Fulmer named UT athletic director amid disastrous coaching search

** FILE ** This Nov. 29, 2008 file photo shows Tennessee head football coach Phillip Fulmer being carried off the field by Anthony Parker, left, and Ramon Foster, right, after defeating Kentucky in his final game as coach in Knoxville, Tenn. The ouster of Fulmer as head coach was voted the No. 5 news story in Tennessee in 2008. (AP Photo/Wade Payne/file)

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KNOXVILLE, Tenn. (WKRN/WATE) – Former head coach Phillip Fulmer was tapped as the athletic director for the foreseeable future at the University of Tennessee on Friday amid the school’s disastrous search for a new football coach.

Chancellor Beverly Davenport made the announcement at an afternoon press conference, saying John Currie was suspended from his role.

“Phillip Fulmer will begin serving as athletic director effective immediately,” Davenport said. “I have taken these steps in the best interest of the university.”

She continued, “I am confident that Phillip understands the need to support our student-athletes and our commitment to excellence in all athletic programs. I appreciate his willingness to serve during this critical time.”

POLL: Do you think Phillip Fulmer can save the UT football program?

Former Tennessee head coach, Phillip Fulmer, is seen at an NCAA college football game between Tennessee and South Carolina Saturday, Oct. 14, 2017, in Knoxville, Tenn. (AP Photo/Wade Payne)

Fulmer is the second-winningest coach in Tennessee football history, compiling a 152-52 career record in 17 seasons at the helm of the program.

“No one better understands the storied history of Vol athletics and its deep connection to alumni and fans, and I believe he will be a unifying presence for all of us committed to the university’s success,” Davenport noted.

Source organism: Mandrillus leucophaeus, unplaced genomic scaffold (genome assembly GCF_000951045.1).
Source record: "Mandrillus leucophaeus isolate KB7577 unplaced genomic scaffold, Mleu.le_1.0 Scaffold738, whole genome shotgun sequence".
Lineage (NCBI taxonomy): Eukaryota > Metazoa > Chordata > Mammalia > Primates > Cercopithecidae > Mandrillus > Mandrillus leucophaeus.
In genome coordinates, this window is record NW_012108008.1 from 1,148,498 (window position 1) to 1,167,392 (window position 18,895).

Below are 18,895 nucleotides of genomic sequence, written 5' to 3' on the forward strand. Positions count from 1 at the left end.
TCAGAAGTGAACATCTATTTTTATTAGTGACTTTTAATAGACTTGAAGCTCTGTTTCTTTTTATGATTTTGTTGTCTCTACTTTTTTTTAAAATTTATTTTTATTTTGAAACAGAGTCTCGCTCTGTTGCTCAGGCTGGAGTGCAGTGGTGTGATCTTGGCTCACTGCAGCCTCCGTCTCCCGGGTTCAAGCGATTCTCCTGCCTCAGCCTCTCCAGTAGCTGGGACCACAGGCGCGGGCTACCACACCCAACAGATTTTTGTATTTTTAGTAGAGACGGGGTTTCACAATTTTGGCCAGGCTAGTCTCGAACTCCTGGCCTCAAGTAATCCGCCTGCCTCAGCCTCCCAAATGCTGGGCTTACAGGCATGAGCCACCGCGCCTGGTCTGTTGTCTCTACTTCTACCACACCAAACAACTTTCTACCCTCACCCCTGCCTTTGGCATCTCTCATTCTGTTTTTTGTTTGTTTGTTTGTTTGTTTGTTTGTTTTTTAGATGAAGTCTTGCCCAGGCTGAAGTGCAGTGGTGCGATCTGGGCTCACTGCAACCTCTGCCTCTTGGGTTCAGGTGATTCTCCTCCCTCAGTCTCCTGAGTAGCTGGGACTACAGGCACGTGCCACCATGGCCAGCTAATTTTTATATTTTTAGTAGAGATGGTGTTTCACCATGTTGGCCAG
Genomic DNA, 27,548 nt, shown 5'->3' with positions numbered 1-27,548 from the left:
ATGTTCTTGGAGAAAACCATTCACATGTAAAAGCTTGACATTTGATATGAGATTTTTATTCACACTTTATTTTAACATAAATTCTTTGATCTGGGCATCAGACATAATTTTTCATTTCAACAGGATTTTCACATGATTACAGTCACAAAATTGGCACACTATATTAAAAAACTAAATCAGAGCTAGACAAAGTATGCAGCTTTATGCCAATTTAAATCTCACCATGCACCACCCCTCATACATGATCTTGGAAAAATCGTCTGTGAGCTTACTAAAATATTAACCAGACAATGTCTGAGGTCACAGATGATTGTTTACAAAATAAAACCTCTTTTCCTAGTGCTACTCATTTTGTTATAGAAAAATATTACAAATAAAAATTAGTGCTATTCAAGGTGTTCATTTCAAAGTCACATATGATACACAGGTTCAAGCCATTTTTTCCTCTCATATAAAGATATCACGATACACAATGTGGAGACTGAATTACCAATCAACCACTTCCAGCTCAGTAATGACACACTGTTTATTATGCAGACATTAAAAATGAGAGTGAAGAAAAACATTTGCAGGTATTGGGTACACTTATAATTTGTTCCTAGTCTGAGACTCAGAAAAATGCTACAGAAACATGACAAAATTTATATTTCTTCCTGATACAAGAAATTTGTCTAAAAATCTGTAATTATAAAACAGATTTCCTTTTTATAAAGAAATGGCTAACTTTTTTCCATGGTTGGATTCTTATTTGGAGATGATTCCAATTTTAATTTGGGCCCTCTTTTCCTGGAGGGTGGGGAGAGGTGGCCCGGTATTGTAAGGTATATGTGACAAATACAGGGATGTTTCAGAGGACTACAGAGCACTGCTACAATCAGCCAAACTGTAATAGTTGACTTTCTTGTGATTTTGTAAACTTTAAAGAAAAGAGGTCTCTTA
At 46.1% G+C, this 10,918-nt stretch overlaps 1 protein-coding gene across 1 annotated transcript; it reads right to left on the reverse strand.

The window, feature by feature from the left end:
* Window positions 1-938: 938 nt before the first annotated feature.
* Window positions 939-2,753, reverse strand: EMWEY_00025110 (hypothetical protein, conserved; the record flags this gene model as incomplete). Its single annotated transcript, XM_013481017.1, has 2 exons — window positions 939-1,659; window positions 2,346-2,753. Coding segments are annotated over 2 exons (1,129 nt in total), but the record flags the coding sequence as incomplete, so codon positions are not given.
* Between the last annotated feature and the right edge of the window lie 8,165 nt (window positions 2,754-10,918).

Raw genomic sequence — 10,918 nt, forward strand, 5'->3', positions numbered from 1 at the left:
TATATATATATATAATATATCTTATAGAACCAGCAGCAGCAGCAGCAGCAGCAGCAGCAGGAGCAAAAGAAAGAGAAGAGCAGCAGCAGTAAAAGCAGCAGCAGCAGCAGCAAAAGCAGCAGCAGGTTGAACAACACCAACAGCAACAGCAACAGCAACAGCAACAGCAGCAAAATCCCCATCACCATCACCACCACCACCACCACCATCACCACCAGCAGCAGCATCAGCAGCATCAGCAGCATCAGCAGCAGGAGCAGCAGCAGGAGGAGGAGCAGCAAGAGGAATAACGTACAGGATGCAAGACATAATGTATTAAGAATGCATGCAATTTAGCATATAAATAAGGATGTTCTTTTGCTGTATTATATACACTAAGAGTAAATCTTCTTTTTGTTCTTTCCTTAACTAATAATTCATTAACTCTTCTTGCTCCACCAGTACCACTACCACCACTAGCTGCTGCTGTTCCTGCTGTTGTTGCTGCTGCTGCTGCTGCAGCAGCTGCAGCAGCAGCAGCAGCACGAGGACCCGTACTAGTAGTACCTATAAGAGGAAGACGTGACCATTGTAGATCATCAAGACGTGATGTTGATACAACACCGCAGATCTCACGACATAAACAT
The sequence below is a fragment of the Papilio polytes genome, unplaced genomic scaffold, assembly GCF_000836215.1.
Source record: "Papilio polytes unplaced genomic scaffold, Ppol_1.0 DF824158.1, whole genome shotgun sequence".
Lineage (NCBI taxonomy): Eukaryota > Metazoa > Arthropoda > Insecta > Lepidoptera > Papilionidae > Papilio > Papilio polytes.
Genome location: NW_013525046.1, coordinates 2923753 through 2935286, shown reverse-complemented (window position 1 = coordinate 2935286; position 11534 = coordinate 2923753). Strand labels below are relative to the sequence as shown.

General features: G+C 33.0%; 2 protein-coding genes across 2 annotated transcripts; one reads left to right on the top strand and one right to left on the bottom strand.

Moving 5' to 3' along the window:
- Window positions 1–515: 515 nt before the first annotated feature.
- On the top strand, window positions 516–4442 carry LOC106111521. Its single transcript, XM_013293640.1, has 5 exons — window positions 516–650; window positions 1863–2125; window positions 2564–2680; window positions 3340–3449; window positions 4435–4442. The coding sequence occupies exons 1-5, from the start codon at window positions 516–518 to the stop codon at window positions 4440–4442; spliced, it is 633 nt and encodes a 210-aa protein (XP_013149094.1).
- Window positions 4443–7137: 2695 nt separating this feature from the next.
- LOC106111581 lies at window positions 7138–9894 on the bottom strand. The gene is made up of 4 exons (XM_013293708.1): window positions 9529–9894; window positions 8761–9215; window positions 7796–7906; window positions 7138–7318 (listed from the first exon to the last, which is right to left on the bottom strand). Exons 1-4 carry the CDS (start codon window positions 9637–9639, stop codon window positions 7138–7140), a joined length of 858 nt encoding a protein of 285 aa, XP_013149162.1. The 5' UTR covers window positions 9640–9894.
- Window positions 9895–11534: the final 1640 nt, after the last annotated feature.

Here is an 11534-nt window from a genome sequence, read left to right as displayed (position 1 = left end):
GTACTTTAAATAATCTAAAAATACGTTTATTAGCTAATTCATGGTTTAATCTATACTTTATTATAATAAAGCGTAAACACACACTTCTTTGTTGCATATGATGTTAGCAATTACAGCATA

Fulmer will now lead the continued search for a new head football coach after several prospects failed to commit to the school in the wake of Butch Jones’ firing earlier this month.

The university was close to hiring Ohio State defensive coordinator Greg Schiano last weekend, but the deal fell through amid a public backlash.

Reports linked Oklahoma State’s Mike Gundy and Purdue’s Jeff Brohm to Tennessee’s vacancy, but both stayed put. North Carolina State’s Dave Doeren agreed to a new contract Thursday after speaking with Tennessee officials.

Also on Thursday, Currie reportedly met with Washington State coach Mike Leach in Los Angeles and flew back to Knoxville early Friday morning, according to people familiar with the meeting.

RELATED: Complete coverage of the UT coaching search

The public nature of Tennessee’s inability to find a coach frustrated a fan base already angry about the Vols’ poor 2017 season. People chanted “Fire Currie” on a handful of occasions Monday night during a wrestling show on campus and again Wednesday night during the Tennessee men’s basketball team’s victory over Mercer.

Tennessee athletic director, John Currie, is seen before an NCAA college football game Saturday, Oct. 14, 2017, in Knoxville, Tenn. (AP Photo/Wade Payne)

Currie just took over as Tennessee’s athletic director in April after Dave Hart stepped down. Currie agreed to a five-year contract worth at least $900,000 annually. According to terms of Currie’s contract, the school would owe him $5.5 million if he is fired now without cause.

At his introductory news conference , Currie boldly said that Tennessee “can and should be the very best athletics program in the country.”

Currie’s familiarity with Tennessee was seen as a selling point when he got hired. Before coming to Kansas State, he worked at Tennessee for about a decade in various capacities, most recently as a chief deputy and adviser to former athletic director Mike Hamilton.

Hamilton forced out longtime football coach Phillip Fulmer in 2008. This marks Tennessee’s fourth coaching search since Fulmer’s exit. He had publicly expressed his interest in the athletic director position, but Currie was chosen as Hart’s replacement instead.

Tennessee is conducting this search after possibly the most disappointing season in school history. After being ranked in the Top 25 at the start of the year, Tennessee went 4-8 to set a school record for losses.

The Vols were winless in Southeastern Conference competition for the first time since the league formed in 1933.